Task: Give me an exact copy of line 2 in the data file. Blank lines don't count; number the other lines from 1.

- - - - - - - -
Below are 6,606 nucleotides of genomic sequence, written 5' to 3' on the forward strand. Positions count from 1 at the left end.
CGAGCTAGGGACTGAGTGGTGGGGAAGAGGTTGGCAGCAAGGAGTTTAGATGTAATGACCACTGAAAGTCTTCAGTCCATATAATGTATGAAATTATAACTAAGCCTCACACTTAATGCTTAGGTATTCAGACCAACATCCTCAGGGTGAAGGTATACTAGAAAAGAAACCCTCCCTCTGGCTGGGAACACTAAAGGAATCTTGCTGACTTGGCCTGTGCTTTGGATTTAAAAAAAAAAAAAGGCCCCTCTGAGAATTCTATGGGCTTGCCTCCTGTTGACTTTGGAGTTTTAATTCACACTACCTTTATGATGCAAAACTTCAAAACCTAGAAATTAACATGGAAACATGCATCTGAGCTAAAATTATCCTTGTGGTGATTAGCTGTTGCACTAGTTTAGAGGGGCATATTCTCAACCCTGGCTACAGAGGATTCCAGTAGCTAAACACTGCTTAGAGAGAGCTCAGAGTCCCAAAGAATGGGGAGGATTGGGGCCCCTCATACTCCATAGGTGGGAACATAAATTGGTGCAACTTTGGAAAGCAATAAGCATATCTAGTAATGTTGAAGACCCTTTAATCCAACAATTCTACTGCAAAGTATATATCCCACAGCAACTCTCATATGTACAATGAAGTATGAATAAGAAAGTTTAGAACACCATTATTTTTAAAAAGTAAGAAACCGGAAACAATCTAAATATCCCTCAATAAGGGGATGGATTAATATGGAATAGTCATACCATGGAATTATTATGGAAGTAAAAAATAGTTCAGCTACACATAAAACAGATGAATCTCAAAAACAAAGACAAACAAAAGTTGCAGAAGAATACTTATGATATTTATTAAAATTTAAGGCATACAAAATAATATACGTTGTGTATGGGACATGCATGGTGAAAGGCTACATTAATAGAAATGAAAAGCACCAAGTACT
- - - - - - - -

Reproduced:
CGAGCTAGGGACTGAGTGGTGGGGAAGAGGTTGGCAGCAAGGAGTTTAGATGTAATGACCACTGAAAGTCTTCAGTCCATATAATGTATGAAATTATAACTAAGCCTCACACTTAATGCTTAGGTATTCAGACCAACATCCTCAGGGTGAAGGTATACTAGAAAAGAAACCCTCCCTCTGGCTGGGAACACTAAAGGAATCTTGCTGACTTGGCCTGTGCTTTGGATTTAAAAAAAAAAAAAGGCCCCTCTGAGAATTCTATGGGCTTGCCTCCTGTTGACTTTGGAGTTTTAATTCACACTACCTTTATGATGCAAAACTTCAAAACCTAGAAATTAACATGGAAACATGCATCTGAGCTAAAATTATCCTTGTGGTGATTAGCTGTTGCACTAGTTTAGAGGGGCATATTCTCAACCCTGGCTACAGAGGATTCCAGTAGCTAAACACTGCTTAGAGAGAGCTCAGAGTCCCAAAGAATGGGGAGGATTGGGGCCCCTCATACTCCATAGGTGGGAACATAAATTGGTGCAACTTTGGAAAGCAATAAGCATATCTAGTAATGTTGAAGACCCTTTAATCCAACAATTCTACTGCAAAGTATATATCCCACAGCAACTCTCATATGTACAATGAAGTATGAATAAGAAAGTTTAGAACACCATTATTTTTAAAAAGTAAGAAACCGGAAACAATCTAAATATCCCTCAATAAGGGGATGGATTAATATGGAATAGTCATACCATGGAATTATTATGGAAGTAAAAAATAGTTCAGCTACACATAAAACAGATGAATCTCAAAAACAAAGACAAACAAAAGTTGCAGAAGAATACTTATGATATTTATTAAAATTTAAGGCATACAAAATAATATACGTTGTGTATGGGACATGCATGGTGAAAGGCTACATTAATAGAAATGAAAAGCACCAAGTACT